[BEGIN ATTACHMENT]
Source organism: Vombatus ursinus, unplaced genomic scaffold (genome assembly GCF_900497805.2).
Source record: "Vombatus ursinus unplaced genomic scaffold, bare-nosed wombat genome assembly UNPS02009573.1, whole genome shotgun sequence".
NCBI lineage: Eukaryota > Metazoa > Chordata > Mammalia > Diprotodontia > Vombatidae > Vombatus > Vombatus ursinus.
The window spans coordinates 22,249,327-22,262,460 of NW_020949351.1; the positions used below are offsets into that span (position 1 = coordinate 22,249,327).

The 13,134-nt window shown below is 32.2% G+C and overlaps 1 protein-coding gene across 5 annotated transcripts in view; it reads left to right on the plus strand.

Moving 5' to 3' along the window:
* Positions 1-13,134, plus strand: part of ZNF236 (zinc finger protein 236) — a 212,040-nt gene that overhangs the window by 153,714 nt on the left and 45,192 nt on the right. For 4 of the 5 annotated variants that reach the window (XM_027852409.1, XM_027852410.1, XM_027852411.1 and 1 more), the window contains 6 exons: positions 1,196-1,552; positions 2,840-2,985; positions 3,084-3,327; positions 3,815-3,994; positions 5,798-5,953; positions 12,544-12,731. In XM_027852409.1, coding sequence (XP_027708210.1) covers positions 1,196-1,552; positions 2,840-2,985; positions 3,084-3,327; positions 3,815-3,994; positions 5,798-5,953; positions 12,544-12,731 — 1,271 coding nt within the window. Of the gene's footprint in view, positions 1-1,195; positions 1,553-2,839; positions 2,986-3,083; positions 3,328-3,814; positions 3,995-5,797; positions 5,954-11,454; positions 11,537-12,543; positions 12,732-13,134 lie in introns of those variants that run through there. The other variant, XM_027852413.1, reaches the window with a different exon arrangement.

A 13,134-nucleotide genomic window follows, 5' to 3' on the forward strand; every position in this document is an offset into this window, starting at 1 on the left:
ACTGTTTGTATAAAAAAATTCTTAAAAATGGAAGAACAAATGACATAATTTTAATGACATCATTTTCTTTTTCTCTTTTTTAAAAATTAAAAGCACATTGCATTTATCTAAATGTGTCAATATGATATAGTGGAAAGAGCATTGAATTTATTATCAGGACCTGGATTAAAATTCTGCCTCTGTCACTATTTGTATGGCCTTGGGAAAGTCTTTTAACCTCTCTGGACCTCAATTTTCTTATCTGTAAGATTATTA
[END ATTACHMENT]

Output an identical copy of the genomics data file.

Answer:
Source organism: Vombatus ursinus, unplaced genomic scaffold (genome assembly GCF_900497805.2).
Source record: "Vombatus ursinus unplaced genomic scaffold, bare-nosed wombat genome assembly UNPS02009573.1, whole genome shotgun sequence".
NCBI lineage: Eukaryota > Metazoa > Chordata > Mammalia > Diprotodontia > Vombatidae > Vombatus > Vombatus ursinus.
The window spans coordinates 22,249,327-22,262,460 of NW_020949351.1; the positions used below are offsets into that span (position 1 = coordinate 22,249,327).

The 13,134-nt window shown below is 32.2% G+C and overlaps 1 protein-coding gene across 5 annotated transcripts in view; it reads left to right on the plus strand.

Moving 5' to 3' along the window:
* Positions 1-13,134, plus strand: part of ZNF236 (zinc finger protein 236) — a 212,040-nt gene that overhangs the window by 153,714 nt on the left and 45,192 nt on the right. For 4 of the 5 annotated variants that reach the window (XM_027852409.1, XM_027852410.1, XM_027852411.1 and 1 more), the window contains 6 exons: positions 1,196-1,552; positions 2,840-2,985; positions 3,084-3,327; positions 3,815-3,994; positions 5,798-5,953; positions 12,544-12,731. In XM_027852409.1, coding sequence (XP_027708210.1) covers positions 1,196-1,552; positions 2,840-2,985; positions 3,084-3,327; positions 3,815-3,994; positions 5,798-5,953; positions 12,544-12,731 — 1,271 coding nt within the window. Of the gene's footprint in view, positions 1-1,195; positions 1,553-2,839; positions 2,986-3,083; positions 3,328-3,814; positions 3,995-5,797; positions 5,954-11,454; positions 11,537-12,543; positions 12,732-13,134 lie in introns of those variants that run through there. The other variant, XM_027852413.1, reaches the window with a different exon arrangement.

A 13,134-nucleotide genomic window follows, 5' to 3' on the forward strand; every position in this document is an offset into this window, starting at 1 on the left:
ACTGTTTGTATAAAAAAATTCTTAAAAATGGAAGAACAAATGACATAATTTTAATGACATCATTTTCTTTTTCTCTTTTTTAAAAATTAAAAGCACATTGCATTTATCTAAATGTGTCAATATGATATAGTGGAAAGAGCATTGAATTTATTATCAGGACCTGGATTAAAATTCTGCCTCTGTCACTATTTGTATGGCCTTGGGAAAGTCTTTTAACCTCTCTGGACCTCAATTTTCTTATCTGTAAGATTATTA